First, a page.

Icebreaker meetings and their benefits

March 29, 2021

An icebreaker meeting is a facilitated conversation between birth parents and foster/kinship parents centered on the needs of the children and youth in care. Ideally, an icebreaker meeting should be held three to ten days after a child or youth is placed with a new family to discuss their needs, routines, likes and dislikes, and set them up for success. 

“It can help get the child home sooner. We also think that if there is better communication between the foster parent and the biological parent, that permissions come easier. Haircuts and traveling and things like that. The foster parent is going to have more information because the bio parent is more likely to allow them into meetings,” said Sarah St. Martin, the Foster Care Supervisor at Mesa County Human Services.

Sarah says that icebreaker meetings can be a powerful way to remove anxiety and biases for both biological and foster families. Icebreaker meetings can help children and youth in foster care feel more supported and have a more positive experience, which can decrease acting out behaviors. 

“It’s all about the kids and gives the bio parents an opportunity to share important information about the child. These are our routines and their favorite foods. Does the child have any allergies? How should communication and updates happen? Anything that gets to the family's culture and things that are important to them. What are parents comfortable with? What are they not comfortable with? I haven't seen any go badly. I've seen a lot of really good icebreakers happen’” said Sarah. 

For older children and youth, icebreaker meetings give participants an opportunity to discuss their academic strengths and needs, extra-curricular activities they enjoy, their important relationships such as their friends at school and the family’s religious, and cultural and family traditions. With infants, foster parents might ask about bedtime routines, favorite stories or songs, or a blanket the infant can sleep with.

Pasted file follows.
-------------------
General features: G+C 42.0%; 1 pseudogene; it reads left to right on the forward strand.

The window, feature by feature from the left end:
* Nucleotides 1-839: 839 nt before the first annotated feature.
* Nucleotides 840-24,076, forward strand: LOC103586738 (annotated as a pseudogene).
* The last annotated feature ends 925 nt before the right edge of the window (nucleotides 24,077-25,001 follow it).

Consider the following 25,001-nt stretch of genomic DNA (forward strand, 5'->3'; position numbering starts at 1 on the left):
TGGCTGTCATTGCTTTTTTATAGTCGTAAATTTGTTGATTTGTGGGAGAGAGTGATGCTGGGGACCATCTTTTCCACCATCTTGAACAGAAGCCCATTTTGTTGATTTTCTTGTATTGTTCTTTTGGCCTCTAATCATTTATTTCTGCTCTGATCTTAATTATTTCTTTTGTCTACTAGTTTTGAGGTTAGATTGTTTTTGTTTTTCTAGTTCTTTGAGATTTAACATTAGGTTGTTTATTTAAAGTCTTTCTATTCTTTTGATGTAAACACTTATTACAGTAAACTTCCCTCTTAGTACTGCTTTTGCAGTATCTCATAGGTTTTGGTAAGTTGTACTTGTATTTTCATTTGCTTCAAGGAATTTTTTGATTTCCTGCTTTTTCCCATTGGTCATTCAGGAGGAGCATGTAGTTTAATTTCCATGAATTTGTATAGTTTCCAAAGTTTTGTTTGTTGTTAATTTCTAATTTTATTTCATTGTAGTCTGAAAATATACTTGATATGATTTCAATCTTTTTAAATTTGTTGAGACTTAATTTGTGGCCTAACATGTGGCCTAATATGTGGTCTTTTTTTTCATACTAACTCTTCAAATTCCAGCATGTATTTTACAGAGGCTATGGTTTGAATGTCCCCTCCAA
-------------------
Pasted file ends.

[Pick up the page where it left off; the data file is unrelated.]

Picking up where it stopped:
“I have seen foster parents ask for a picture of the bio parents they can put in the kiddo’s room,” said Sarah. “I’ve seen foster parents buy a book where you can record your voice and give it to bio parents to have them record them reading a story, and then the kiddo gets that story read to them by mom and dad every night even though they're not living with mom and dad.”

Foster parents can also provide information to the biological family to help them feel more at ease by letting them know how the child or youth is doing in their home. Sarah recommends that the foster family share information about their family such as their routines, rules, family pets and why they chose to become foster parents. Icebreaker meetings also give the foster parents an opportunity to request permission for things like upcoming haircuts or trips. 

Most of the time children and youth are not present at icebreaker meetings, but being present for the beginning of the meeting and seeing their parents and their foster parents together can be a positive experience and help them not have feelings of split loyalty. If the child/children are present at the meeting they can share information about their likes, dislikes, hobbies and interests at the beginning of the meeting. 

Although foster parents and biological parents have had successful icebreaker meetings on their own, Sarah recommends that a neutral facilitator stay involved to guide the meeting and keep the conversation focused on the child or youth. Sarah says being clear about the intention and expectations for the meeting before it occurs is the key to positive and productive icebreaker meetings.

Annie E Casey Foundation also has helpful resources for organizations who wish to start doing icebreaker meetings. Sarah also recommends the following rules for keeping icebreaker meetings safe and productive.

No talking about the case. The purpose of the icebreaker is to talk about the child’s needs. 

  • Keep foster parents’ information private 
  • Keep birth parents’ information private 
  • The meeting should be 30-45 minutes long
  • If safety issues arise, or if participants are not communicating in an effective way, the meeting should be concluded early
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